The fat binders beside the bar hold years of documented deeds and countless hours poured into Squamish’s residents and community projects.
The pages are stuffed with newspaper clippings, photographs and thank you cards. There are images of baseball teams, Boy Scouts and elementary students, all smiling with cheques, new books or sporting equipment in hand.
Every year, the Royal Canadian Legion Diamond Head Branch 277 donates more than $15,000 to various Squamish organizations. The list of last year’s recipients includes the names of 24 groups, ranging from Brackendale Elementary School to Squamish Helping Hands.
But while the Legion dishes out cash to community causes, the branch itself is losing money.
“We give [out] money, but we are broke,” branch member Betty Adamson said.
With the exception of dollars collected at the bar, money the Legion raises — through raffles and gaming revenue — goes straight back into the community.
Although the branch owns its home in the Garibaldi Village Shopping Centre, the Legion has to covers electricity, staffing and other expenses that go along with running a business. Adding to the mounting financial difficulties is waning membership, branch president Ed Robertson said.
It’s a trend that Legions across Canada are combating. This summer actually brought a bit of good news when nationwide, the organization’s total membership jumped from 283,638 in April to 302,763 in June. Diamond Head has approximately 200 members.
“It would be nice if it was double that,” Robertson said.
Of those members, only 30 are actively involved, he added, noting the same people volunteer all the time. With an branch election around the corner, Robertson said it’s difficult to find candidates to run.
That makes the governing the organization tricky, Adamson said, noting that any capital expenditures have to be approved by the board.
“If the members don’t show up at a meeting, you can’t run a business,” she said. “There are lots of meetings with no quorum.”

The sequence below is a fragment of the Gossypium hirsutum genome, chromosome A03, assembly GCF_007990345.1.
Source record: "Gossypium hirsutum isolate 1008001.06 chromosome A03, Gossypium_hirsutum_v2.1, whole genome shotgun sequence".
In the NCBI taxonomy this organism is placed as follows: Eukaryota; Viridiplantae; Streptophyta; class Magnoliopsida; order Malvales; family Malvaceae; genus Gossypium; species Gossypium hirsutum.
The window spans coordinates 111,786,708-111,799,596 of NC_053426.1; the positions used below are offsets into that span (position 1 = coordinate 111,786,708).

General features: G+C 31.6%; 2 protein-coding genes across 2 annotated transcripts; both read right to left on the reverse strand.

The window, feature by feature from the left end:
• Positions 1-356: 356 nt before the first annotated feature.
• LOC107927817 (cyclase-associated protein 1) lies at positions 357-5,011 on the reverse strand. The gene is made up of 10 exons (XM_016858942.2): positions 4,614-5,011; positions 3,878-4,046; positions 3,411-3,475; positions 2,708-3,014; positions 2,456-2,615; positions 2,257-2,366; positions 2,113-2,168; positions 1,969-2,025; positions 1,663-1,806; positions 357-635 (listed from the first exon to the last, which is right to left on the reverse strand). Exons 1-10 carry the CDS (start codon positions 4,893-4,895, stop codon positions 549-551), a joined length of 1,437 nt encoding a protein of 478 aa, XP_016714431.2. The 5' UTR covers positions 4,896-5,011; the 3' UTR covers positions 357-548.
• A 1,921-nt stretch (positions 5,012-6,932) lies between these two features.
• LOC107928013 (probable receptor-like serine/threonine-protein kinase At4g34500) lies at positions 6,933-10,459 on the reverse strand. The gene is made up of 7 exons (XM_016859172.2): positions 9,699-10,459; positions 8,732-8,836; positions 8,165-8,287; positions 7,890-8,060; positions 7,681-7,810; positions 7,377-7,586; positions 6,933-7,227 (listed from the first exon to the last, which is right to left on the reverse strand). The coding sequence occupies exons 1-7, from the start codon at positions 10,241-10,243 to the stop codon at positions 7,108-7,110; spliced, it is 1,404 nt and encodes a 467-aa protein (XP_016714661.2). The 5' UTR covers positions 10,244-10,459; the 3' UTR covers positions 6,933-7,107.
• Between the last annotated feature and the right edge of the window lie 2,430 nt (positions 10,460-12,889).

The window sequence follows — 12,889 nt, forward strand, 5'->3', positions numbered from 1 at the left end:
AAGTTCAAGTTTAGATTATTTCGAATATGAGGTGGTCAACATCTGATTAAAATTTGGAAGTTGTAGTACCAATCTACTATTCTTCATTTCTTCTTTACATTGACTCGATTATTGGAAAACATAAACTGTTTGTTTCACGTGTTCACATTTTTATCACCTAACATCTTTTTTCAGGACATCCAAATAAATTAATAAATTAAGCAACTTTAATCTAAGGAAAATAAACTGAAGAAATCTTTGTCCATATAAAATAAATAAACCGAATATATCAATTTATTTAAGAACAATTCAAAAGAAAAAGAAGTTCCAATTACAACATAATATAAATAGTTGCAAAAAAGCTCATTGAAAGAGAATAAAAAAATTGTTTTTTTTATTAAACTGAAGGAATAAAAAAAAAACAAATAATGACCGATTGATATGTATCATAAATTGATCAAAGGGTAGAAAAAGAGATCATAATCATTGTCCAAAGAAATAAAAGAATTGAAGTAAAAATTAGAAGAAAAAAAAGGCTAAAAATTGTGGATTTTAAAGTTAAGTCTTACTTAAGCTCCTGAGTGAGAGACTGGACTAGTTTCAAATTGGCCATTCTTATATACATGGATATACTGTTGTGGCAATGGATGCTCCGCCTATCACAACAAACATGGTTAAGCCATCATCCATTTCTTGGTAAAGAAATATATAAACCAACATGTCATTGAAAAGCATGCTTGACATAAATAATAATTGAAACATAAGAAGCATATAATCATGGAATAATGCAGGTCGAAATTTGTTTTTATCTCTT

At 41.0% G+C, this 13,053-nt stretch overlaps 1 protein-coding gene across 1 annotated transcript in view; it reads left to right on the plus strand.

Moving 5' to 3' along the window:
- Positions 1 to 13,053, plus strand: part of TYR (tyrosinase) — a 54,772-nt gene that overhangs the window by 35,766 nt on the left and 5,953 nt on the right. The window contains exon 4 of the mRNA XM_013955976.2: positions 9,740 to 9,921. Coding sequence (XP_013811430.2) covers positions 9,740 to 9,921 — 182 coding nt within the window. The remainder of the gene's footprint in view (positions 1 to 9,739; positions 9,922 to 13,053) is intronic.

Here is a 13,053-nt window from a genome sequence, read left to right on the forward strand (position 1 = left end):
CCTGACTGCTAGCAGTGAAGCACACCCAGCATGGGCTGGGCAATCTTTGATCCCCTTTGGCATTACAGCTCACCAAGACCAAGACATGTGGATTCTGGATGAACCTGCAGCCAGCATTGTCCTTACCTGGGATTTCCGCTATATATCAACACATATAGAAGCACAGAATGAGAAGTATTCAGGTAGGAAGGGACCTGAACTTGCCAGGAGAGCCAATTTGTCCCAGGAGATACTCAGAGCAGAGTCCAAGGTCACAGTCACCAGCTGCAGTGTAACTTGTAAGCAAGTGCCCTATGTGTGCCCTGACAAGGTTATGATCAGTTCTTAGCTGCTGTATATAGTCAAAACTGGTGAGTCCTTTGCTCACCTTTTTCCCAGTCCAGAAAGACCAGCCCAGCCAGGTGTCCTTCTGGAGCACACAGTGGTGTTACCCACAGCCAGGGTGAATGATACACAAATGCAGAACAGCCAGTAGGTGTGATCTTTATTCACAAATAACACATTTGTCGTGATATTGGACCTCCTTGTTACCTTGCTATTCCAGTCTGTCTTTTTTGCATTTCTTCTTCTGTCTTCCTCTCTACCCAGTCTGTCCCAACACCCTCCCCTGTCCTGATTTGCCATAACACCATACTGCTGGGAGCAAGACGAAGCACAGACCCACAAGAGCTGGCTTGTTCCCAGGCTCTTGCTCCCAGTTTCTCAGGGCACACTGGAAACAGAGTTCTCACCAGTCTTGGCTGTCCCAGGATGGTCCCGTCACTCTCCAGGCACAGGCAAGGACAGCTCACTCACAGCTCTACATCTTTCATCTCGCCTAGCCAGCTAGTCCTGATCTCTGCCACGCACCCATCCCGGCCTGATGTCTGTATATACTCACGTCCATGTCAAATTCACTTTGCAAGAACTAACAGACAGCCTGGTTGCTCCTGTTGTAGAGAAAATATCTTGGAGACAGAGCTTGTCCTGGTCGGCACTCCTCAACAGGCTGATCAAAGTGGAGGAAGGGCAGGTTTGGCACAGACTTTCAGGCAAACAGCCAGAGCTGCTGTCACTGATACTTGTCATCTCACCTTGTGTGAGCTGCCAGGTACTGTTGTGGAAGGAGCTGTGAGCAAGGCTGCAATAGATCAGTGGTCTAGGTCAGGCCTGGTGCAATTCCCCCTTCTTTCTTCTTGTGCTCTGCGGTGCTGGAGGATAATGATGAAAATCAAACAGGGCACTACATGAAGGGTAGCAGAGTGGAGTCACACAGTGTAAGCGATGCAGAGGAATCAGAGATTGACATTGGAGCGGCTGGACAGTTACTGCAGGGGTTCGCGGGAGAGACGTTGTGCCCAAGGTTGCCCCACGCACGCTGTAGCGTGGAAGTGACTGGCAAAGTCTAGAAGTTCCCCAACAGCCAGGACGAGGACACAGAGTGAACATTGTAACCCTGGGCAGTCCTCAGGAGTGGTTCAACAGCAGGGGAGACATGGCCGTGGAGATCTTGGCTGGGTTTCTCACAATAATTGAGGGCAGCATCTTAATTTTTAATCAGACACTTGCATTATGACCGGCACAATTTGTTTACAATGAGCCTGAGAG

At this rate, Adamson predicts the branch will cease to exist within a decade if membership and participation don’t improve.
The Legion has to shed its stereotype that it’s a place where people go to sit around and talk about war, she said, adding that the Legion’s work and activities reach far beyond that.
Nationwide the Legion is creating a new interactive multimedia teachers’ guide aimed at getting Canadian military history into classrooms. This year, the organization pumped $500,000 in start-up funding for a national homeless veterans’ program.
Through the local branch’s many programs, including the poppy campaign, students in elementary schools have a better understanding of what the Legion is about, Adamson noted.
“But these kids aren’t going to be 19 for a long time,” she said.
Everyone is invited to visit the Legion Diamond Lounge, which plays host to regular darts, poker and cribbage nights, Adamson said. The room is available for special events, Adamson noted.
“After a few times there, you know people,” she said, adding as a member she gets satisfaction from helping people out.
For more information visit www.squamishlegion.ca or call the Legion’s office at (604) 898-9368.